When publishing the consultation paper, the ESMA Chair, Steven Maijoor, acknowledges the benefits of financial market participants use of cloud service providers in reducing costs and enhancing operational efficiency and flexibility, but also cautions that “[f]inancial markets participants should be careful that they do not become overly reliant on their cloud services providers. They need to closely monitor the performance and the security measures of their cloud service provider and make sure that they are able to exit the cloud outsourcing arrangement as and when necessary.”
In the consultation paper, ESMA cautions that firms must be vigilant when engaging in cloud outsourcing arrangements so the firms do not fail to undertake the proper governance approach, conduct the proper due diligence, understand the division of responsibility between the firm and the cloud service provider, address any information security risks raised by using cloud services, prepare properly for business continuity concerns, or consider the proper laws of contract and data location.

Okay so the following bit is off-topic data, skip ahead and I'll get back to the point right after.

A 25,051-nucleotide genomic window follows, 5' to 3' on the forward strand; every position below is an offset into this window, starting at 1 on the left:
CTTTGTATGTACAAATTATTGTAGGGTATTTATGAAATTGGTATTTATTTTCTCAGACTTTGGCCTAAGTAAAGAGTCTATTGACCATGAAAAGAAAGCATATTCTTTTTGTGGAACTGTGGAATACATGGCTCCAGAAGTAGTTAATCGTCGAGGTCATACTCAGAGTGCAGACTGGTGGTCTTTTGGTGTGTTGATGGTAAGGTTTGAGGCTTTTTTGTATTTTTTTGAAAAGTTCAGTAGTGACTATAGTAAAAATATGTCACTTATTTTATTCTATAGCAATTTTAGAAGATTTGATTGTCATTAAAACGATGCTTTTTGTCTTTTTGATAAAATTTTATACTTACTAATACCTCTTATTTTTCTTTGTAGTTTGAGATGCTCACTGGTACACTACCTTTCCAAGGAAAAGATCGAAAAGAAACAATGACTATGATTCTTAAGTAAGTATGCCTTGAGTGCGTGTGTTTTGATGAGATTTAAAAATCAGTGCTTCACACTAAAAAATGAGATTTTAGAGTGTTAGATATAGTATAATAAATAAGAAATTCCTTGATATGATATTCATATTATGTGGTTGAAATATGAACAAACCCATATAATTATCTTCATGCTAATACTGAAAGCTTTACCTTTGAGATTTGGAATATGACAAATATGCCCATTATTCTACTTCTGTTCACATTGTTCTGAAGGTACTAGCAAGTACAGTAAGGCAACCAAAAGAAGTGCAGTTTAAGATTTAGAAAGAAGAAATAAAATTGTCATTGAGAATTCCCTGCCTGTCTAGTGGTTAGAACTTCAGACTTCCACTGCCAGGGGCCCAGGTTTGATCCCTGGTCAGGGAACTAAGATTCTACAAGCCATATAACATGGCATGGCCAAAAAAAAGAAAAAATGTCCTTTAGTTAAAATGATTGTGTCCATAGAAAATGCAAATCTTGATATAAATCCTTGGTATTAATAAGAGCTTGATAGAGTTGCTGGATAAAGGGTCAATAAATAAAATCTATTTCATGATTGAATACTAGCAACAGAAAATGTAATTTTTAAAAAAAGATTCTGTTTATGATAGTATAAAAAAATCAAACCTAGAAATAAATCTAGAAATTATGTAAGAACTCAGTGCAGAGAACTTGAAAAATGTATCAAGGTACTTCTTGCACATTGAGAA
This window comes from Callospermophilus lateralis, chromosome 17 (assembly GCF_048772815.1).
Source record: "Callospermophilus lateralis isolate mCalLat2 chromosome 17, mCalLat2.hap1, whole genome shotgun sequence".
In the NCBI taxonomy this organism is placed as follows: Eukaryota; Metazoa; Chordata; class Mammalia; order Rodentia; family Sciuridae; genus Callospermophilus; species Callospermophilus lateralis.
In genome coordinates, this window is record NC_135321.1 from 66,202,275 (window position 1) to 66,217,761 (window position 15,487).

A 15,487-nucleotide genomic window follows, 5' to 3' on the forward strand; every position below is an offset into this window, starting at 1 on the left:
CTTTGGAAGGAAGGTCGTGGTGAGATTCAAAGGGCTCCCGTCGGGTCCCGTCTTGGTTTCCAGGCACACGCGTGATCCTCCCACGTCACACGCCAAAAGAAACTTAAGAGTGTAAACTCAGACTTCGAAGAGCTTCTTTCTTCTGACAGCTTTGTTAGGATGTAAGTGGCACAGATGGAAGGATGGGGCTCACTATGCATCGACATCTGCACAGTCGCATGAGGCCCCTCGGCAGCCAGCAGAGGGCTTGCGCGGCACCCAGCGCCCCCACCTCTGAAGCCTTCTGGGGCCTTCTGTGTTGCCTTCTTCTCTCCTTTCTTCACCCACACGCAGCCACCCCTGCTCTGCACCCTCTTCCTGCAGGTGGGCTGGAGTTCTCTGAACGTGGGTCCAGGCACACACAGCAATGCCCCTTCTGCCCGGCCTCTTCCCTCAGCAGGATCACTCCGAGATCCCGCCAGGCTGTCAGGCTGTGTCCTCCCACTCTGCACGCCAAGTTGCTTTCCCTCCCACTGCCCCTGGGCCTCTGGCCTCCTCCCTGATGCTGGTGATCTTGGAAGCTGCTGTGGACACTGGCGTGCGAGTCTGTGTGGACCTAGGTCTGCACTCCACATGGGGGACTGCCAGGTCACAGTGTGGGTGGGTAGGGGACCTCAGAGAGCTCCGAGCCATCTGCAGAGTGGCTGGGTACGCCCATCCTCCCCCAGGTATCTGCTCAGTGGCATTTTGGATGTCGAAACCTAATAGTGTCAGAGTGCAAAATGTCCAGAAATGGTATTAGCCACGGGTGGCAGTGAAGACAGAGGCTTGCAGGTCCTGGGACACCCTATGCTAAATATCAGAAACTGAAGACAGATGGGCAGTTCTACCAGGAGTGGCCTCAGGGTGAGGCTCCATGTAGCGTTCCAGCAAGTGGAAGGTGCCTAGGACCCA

The proposed guidelines set out:
- The governance, documentation, oversight and monitoring mechanisms that firms should have in place;
- The assessment and due diligence which should be undertaken prior to outsourcing;
- The minimum elements that outsourcing and sub-outsourcing agreements should include;
- The exit strategies and the access and audit rights that should be catered for;
- The notification to competent authorities; and
- The supervision by competent authorities.